Downhill Forest is a small mixed woodland of 83 hectares just inland from the North Coast of Northern Ireland, near Castlerock. The Forest was originally part of the estate of Frederick Harvey, the 4th Earl of Bristol and Bishop of Derry, which included Downhill Castle, now maintained by The National Trust. A walk through Downhill Forest will allow you to view one of Northern Irelands fattest Sitka spruce (in 1962 the girth was approximately 6m), an Early Christian Promontory Fort and an old water powered sawmill with its lade running round the small lake in the middle of this woodland.
The Causeway Coast and Glens area is justifiably famous for the Giant’s Causeway, wonderful coastlines and a unique natural beauty. The area includes three designated areas of outstanding natural beauty. Benbane Head on the Causeway Coast Way was voted ‘Most Epic View’ in the inaugural WalkNI awards. The area has nine glens including Glenariff the ‘Queen of the Glens’, lush forest parks, secluded coastal tracks and numerous quaint fishing villages. Walking routes exploring this world famous landscape are linear with good transport and accommodation options. The Glens of Antrim in particular will appeal to hillwalkers and offer some stunning views towards Scotland, the Isle of Man and England.
The Stone Fort of Grianán of Aileach sits on a hilltop in Inishowen County Donegal. 250m above sea level, the stone fort was probably first built on an earthen rath. The view from Aileach is breathtaking. The glistening waters of Lough Foyle and Lough Swilly are clear, as is the form of the entire peninsula. A windy and exposed place, Grianán has been a silent witness to the history of Ireland. The origins of the Grianán of Aileach fort are dated back to 1700 BC. It is linked to the Tuatha de Danann who invaded Ireland before the Celts and built stone forts on top of strategic hills. They worshipped…
The iconic ruin of Dunluce Castle bears witness to a long and tumultuous history. First built on the dramatic coastal cliffs of north County Antrim by the MacQuillan family around 1500, the earliest written record of the castle was in 1513. It was seized by the ambitious MacDonnell clan in the 1550’s, who set about stamping their mark on the castle under the leadership of the famous warrior chieftain Sorely Boy MacDonnell during an era of violence, intrigue and rebellion. In the 17th century Dunluce was the seat of the earls of County Antrim and saw the establishment of a small town in 1608. Visitors can explore the findings of…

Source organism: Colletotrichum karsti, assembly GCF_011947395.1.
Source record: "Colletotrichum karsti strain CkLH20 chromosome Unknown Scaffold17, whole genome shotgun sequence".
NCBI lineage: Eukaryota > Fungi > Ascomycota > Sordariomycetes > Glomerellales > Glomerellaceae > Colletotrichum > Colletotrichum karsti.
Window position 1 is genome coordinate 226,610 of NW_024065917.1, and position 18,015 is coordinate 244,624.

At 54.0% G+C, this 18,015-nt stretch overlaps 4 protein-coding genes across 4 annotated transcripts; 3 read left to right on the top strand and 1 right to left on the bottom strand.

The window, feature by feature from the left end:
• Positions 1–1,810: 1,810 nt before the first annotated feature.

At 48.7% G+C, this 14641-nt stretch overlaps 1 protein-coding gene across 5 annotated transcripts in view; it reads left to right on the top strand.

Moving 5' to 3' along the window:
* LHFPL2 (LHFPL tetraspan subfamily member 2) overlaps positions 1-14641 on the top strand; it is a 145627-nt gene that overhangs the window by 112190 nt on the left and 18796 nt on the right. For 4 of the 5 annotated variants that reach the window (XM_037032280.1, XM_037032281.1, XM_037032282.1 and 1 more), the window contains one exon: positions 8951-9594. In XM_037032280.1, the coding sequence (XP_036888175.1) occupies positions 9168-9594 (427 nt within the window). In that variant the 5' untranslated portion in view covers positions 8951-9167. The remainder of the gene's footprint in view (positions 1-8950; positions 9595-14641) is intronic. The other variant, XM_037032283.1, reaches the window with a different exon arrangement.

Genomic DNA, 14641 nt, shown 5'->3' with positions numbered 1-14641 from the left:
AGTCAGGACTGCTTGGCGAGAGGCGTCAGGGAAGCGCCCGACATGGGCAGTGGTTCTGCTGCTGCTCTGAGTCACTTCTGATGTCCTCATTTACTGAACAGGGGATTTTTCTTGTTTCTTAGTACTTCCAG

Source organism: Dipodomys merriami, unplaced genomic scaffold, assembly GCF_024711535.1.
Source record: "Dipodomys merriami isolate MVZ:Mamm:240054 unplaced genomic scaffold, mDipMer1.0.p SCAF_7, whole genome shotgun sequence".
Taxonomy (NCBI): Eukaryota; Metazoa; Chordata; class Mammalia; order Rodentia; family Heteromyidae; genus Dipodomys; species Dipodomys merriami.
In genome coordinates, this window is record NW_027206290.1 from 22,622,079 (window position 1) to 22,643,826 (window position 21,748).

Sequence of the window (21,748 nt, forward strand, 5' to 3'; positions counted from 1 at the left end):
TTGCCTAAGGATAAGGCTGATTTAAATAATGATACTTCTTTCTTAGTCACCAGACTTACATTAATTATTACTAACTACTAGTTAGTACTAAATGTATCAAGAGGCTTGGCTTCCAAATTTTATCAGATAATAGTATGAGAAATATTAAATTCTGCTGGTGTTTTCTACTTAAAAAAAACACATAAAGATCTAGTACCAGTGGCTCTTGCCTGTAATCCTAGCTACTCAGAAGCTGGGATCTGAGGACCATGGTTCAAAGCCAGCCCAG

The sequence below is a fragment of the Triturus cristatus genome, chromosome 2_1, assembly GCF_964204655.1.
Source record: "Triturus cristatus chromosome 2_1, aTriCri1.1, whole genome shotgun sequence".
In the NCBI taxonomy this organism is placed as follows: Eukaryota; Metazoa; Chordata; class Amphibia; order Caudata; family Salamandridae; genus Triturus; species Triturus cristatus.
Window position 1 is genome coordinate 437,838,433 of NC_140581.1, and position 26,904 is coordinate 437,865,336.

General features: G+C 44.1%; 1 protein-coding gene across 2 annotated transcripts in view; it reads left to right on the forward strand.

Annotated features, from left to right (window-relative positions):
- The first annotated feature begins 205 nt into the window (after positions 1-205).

The Mussenden Temple lies within the grounds of Downhill Demense and is located in one of the most amazing coastal locations in the world, perched literally at the edge of a cliff which falls away to the rocks and beach far below. The Mussenden Temple was originally built as a library, and the inscription on the outside of the temple reads, “Suave, mari magno turbantibus aequora ventis e tarra magnum alterius spectare laborem” which translates to “Tis pleasant, safely to behold from the shore, the troubled sailor, and hear the tempests roar.” There are a large number of links Wikipedia , Walk NI , Atlas Obscura , and the site…
The goal of the club is to promote the sport of gliding in Ireland by making it as accessible as possible to all interested individuals. The Ulster Gliding Club provides quality instruction at all levels, and encourage members – be they aspiring or accomplished pilots – to strive for excellence. The Ulster Gliding Club is the only gliding facility in Northern Ireland, and the larger of two facilities in all of Ireland. Pay us a visit and experience the joy of flight in its purest form!
Approx. 6 miles and 10 minutes by car from “Willow”.Located at Magilligan Point close to the 1812 Martello Tower and across from Donegal. Open daily from 12 noon until 9pm. Excellent food at reasonable prices and highly recommended. The Point Bar is located at the ferry terminal to Donegal.
25 minutes from Benone lies the Giant’s Causeway, 65 million years old. Hexagonal basalt columns. Or created by an ancient conflict between Celtic giants in Ireland and Scotland? I know the story I prefer. But you can judge for yourself. You can buy tickets in advance through the National Trust. By the way at these prices you are paying for the car park and entering through a modern shop and interpretive centre. Entrance is actually FREE although if you are a walker a bit difficult to reach. Much more fun is to take the small railway from Bushmills.
The Wild Atlantic Way, 1600 miles (2600 km) in length, is one of the longest defined coastal route in the world. It winds its way all along the Irish west coast from the Inishowen Peninsula in the north down to the picturesque town of Kinsale, County Cork, in the south. This route from start to finish unfolds the wonders of nature, the power of the ocean and its imprint on the west coast of Ireland, and the stunning countryside in all its diversity. The northernmost part is a short 15 minute ferry crossing away.
The Northern Ireland Tourist web site for the Causeway Coast gives comprehensive details of all the places you can travel to on this section of the Northern Ireland Coast. It will also give you up to date information on things to do, or any events coming up.
Magilligan Strand is a seven-mile stretch of sand backed by one of the largest dune systems in the UK. Popular with surfers, swimmers and walkers, the beach forms part of a local Nature Reserve. There is a cafe, a caravan park and a supervised paddling pool. Boardwalks offer access through the dunes.